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English Poetry II: From Collins to Fitzgerald.
The Harvard Classics. 1909–14.

William Wordsworth

371. A Lesson

THERE is a flower, the Lesser Celandine,

That shrinks like many more from cold and rain,

And the first moment that the sun may shine,

Bright as the sun himself, ’tis out again!

When hailstones have been falling, swarm on swarm,

Or blasts the green field and the trees distrest,

Oft have I seen it muffled up from harm

In close self-shelter, like a thing at rest.

But lately, one rough day, this flower I past,

And recognized it, though an alter’d form,

Now standing forth an offering to the blast,

And buffeted at will by rain and storm.

I stopp’d and said, with inly-mutter’d voice,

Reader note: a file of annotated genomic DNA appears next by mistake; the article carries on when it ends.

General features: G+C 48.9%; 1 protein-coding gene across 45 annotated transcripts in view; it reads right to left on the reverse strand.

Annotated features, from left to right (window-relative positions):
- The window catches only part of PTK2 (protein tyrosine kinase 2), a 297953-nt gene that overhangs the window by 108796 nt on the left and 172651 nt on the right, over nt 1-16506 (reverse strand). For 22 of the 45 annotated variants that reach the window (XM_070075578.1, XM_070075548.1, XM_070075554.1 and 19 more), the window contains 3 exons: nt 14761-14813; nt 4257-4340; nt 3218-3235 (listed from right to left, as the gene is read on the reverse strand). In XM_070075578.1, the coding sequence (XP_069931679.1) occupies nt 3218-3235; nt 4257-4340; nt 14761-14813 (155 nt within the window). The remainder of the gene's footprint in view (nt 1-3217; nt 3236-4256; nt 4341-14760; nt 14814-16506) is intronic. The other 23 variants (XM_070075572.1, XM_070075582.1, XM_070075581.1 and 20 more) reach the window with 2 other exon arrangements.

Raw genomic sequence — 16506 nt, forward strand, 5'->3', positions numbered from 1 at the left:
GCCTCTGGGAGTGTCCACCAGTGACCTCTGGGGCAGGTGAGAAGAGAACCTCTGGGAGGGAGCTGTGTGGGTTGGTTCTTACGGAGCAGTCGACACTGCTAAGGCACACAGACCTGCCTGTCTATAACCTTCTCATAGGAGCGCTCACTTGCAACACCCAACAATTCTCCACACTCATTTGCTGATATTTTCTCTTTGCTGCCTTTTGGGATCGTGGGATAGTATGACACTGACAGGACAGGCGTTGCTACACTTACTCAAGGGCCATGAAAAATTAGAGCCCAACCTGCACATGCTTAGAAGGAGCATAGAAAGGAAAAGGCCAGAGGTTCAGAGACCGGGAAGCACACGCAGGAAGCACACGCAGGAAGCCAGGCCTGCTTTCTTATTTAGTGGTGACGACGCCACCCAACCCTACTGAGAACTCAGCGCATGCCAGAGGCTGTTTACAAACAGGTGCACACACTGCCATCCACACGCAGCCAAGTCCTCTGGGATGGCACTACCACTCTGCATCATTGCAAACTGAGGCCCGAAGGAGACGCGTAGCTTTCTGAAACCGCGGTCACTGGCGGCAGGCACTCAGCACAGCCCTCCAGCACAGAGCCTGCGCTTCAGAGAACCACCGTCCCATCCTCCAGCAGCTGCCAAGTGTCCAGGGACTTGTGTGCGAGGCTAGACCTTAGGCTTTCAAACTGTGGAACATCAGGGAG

‘It doth not love the shower, nor seek the cold;

This neither is its courage nor its choice,

But its necessity in being old.

‘The sunshine may not cheer it, nor the dew;

It cannot help itself in its decay;

Stiff in its members, wither’d, changed of hue,’—

And, in my spleen, I smiled that it was gray.

To be a prodigal’s favourite—then, worse truth,

A miser’s pensioner—behold our lot!

O Man! that from thy fair and shining youth

Age might but take the things Youth needed not!